|Secretariat at the Kentucky Derby, 1973|
There was a time when boxing and horse racing were the top spectator sports in America and it wasn’t even close. In the 1930’s the NBA didn’t exist and the NFL and NHL were a fledgling regional leagues with no teams west of Green Bay. Baseball was big but fragmented, with plenty of fans more interested in their town ball teams- people took the minor leagues very seriously because the rosters were generally filled with hometown boys- than the major leagues. Golf was for the rich.
I don’t know why horse racing and boxing were the top draws for the first half of the 20th century and I am certainly no authoritarian on these things- I’d nominate Laura Hillenbrand or the late great authors David Halberstam or Studs Terkel- but I can take an educated guess. Like baseball, boxing matches and horse racing were common occurrences in every town in the days before television. They were popular to compete in even when it wasn’t a professional event- baseball and boxing in particular. In the days before everybody had a car, most everybody had a horse or knew how to ride one. Like drag racing or bike riding, horse racing was something people did pretty much anyway. And boxing rings are easy to set up- every town had some sort of auditorium or arena- and it seems like there were more fist fights then, so more guys knew how to fight.
The popularity of those sports declined for various reasons, most of them in some way related to television. Boxing was at first very popular on the teevee because it required very little camera movement to show everything. It’s the same reason wrestling and bowling were very successful on early TV- because people would watch pretty much anything. But neither boxing nor horse racing had cohesive marketing units like the NFL or the NBA or MLB, and that led to their declines.
Health concerns coming to light were probably the biggest factors in the decline of horse racing and boxing as popular sports. Both sports had weight limits, and boxers and jockeys would do horrible things to get or keep weight (Hillenbrand’s “Seabiscuit” has a harrowing account of the many ways jockeys tried to lose pounds in the hours leading up to weigh-in). Horses were (and many allege still are) treated horribly in attempts to gain more speed, from pills to injections to just straight-up intimidation tactics. As the public became aware of these things- read a Dick Francis novel or two to get some ideas- people turned away. In addition, a “punch drunk” ex-boxer was a common sight, and we now know that was an after-effect of too many concussions (the NFL should be taking copious notes on all of this).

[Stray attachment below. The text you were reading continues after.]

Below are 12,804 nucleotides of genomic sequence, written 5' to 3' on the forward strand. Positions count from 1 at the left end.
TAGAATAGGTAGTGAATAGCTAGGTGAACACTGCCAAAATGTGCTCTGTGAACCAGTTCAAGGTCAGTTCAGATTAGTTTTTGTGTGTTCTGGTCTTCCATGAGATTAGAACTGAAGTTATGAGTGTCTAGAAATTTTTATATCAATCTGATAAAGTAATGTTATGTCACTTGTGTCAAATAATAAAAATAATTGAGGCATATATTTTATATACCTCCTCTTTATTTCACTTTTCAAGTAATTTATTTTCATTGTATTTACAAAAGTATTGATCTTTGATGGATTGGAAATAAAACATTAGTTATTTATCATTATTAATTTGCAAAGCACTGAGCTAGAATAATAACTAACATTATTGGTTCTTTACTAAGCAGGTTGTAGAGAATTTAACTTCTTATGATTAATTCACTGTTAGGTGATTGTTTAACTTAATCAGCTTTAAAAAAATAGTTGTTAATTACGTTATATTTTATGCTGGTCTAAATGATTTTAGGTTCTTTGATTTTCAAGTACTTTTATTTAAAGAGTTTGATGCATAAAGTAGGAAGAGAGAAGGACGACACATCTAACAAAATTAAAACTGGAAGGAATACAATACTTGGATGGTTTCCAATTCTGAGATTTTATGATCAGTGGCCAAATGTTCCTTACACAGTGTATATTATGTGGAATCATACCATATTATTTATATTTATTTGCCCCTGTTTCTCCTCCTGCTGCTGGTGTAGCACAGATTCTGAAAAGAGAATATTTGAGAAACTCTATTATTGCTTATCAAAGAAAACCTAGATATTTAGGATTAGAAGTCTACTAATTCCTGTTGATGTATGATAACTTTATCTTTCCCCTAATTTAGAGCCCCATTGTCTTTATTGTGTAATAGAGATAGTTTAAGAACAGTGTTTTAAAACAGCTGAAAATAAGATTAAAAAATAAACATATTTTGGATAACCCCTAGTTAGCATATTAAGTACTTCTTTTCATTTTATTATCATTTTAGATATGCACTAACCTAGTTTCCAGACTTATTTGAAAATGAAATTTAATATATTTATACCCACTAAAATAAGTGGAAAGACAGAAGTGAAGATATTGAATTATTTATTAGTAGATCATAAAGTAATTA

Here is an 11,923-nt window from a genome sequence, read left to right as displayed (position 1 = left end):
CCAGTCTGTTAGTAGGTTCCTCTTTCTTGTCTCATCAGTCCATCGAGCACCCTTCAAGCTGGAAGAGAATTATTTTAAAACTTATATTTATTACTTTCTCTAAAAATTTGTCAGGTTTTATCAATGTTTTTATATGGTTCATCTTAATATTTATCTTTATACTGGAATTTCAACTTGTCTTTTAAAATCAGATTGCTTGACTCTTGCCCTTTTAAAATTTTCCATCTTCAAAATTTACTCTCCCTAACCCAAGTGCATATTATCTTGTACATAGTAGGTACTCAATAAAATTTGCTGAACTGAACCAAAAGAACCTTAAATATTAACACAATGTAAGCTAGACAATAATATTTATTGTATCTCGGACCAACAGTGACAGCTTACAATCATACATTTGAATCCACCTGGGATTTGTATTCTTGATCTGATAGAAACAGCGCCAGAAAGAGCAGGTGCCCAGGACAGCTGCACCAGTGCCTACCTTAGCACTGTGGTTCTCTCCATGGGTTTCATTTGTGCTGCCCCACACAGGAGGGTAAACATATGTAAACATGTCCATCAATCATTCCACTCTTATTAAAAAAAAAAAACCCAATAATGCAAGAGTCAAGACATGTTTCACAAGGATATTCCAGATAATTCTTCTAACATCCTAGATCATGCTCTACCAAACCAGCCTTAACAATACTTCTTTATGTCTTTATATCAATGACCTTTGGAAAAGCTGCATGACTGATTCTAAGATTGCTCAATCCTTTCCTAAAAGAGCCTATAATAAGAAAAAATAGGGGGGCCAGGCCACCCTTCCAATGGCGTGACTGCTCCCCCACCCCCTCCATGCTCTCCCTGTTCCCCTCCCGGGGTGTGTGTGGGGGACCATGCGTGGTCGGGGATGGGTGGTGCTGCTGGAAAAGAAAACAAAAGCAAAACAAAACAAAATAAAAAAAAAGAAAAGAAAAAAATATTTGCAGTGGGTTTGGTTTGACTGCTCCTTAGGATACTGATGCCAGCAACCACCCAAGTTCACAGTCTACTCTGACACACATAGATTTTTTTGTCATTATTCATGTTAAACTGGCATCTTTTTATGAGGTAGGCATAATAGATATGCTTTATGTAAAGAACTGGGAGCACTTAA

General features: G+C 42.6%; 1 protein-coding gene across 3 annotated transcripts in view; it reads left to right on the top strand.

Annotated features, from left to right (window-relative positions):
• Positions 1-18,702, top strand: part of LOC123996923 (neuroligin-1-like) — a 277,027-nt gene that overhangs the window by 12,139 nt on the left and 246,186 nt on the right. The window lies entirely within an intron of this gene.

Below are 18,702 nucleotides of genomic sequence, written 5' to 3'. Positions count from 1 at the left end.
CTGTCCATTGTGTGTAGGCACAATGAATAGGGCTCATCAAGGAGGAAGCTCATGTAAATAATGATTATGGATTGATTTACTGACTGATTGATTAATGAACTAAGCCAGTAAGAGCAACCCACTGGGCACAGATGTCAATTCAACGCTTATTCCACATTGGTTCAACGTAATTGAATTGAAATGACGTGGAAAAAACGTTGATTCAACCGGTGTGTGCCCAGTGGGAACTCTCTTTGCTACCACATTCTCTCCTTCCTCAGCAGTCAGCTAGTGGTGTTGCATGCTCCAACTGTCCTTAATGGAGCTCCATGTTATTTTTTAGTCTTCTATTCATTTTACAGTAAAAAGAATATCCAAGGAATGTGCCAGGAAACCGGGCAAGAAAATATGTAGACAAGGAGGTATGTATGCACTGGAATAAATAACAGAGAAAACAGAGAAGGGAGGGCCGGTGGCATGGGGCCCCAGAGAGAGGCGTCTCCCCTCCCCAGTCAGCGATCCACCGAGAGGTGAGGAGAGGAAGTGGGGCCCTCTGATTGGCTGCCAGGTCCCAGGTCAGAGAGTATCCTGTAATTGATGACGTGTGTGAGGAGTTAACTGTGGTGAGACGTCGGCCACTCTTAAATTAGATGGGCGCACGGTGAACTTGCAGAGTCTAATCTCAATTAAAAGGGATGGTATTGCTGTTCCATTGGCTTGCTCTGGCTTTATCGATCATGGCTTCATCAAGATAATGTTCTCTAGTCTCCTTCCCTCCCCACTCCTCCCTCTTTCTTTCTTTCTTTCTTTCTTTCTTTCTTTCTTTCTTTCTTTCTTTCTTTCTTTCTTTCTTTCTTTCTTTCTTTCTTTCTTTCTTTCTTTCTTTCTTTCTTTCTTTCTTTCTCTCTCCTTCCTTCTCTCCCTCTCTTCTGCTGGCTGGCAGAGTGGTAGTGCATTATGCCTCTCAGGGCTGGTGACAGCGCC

Outside the ring, in a problem that continues to this day, there are as many different boxing regulatory committees as there are weight classes. You and I could form a boxing committee and have a championship belt and guys would want to win it because it’s another way they can call themselves “champ.” Because so many people can call themselves “champ,” it gets watered down. Occasionally somebody can break through, like Ali or Tyson or Sugar Ray Leonard, but just because everybody knows their name doesn’t mean everybody wants to watch them do their thing. My parents know who Justin Bieber is but couldn’t tell you any of his songs. Neither could I, and I’m proud of that.
It’s also difficult to distill horse racing down to one big championship race. The “Triple Crown” is the closest thing to a Horse Racing Finals as there will be, but that’s just for two year old horses. Horses can race for several years. The many different kinds of championship horse races depends on the age of the horse and the style of racing. The Triple Crown has endured because the tracks in Louisville, Baltimore and Saratoga banded together to promote themselves. Like how the Masters promoted itself as a different kind of golf tournament. There are plenty of other important historical tracks around the country, from Los Angeles to Miami, but the average person doesn’t know about those.
Finally, and perhaps most important of all, there are many fewer people who know how to ride horses and who get into fights than there were in the early days of the 20th century. The ability for the public to have some sort of familiarity and underlying knowledge of what a jockey is doing in a race or a boxer is doing in a ring has dropped precipitously. Nearly everybody has played a baseball or softball game or flag football or shot hoops. We understand those sports more intuitively than we do boxing or horse racing. Because I actually played roller hockey, I like watching hockey. It could very well be as simple as that.
But for one day, boxing and horse racing will again be the top draws in America. And that conjures up for me a sportswriting life that I would love to have, if only for a day. I want to wear a fedora, a wide short polka-dot tie and a flower in my lapel- which would mean I’d have to wear a coat with lapels. I want to be an old-time member of the press (because “journalist” was too high-falutin’ for those guys) with that button on the label of my fedora. I want to be clacking away at my Royal typewriter slapping down prose that would make Grantland Rice, Damon Runyon, WC Heinz and Ernest Hemingway proud.
By Monday morning (or more likely, Saturday at midnight), we’ll be back to discussing playoff basketball and the NFL draft and early season baseball trends. On Saturday, though, boxing and horse racing will be the talk of the land once more. It’ll be interesting to see how many people really dig in to the romanticized nostalgia. If you need to find me on Saturday, I’ll be wearing my fedora.
|"I'll have it for you in 20 minutes, Chief!"|
photos courtesy: totalprosports.com, biography.com, theboxingtribune.com, and the great photo of me is by mandysloan.com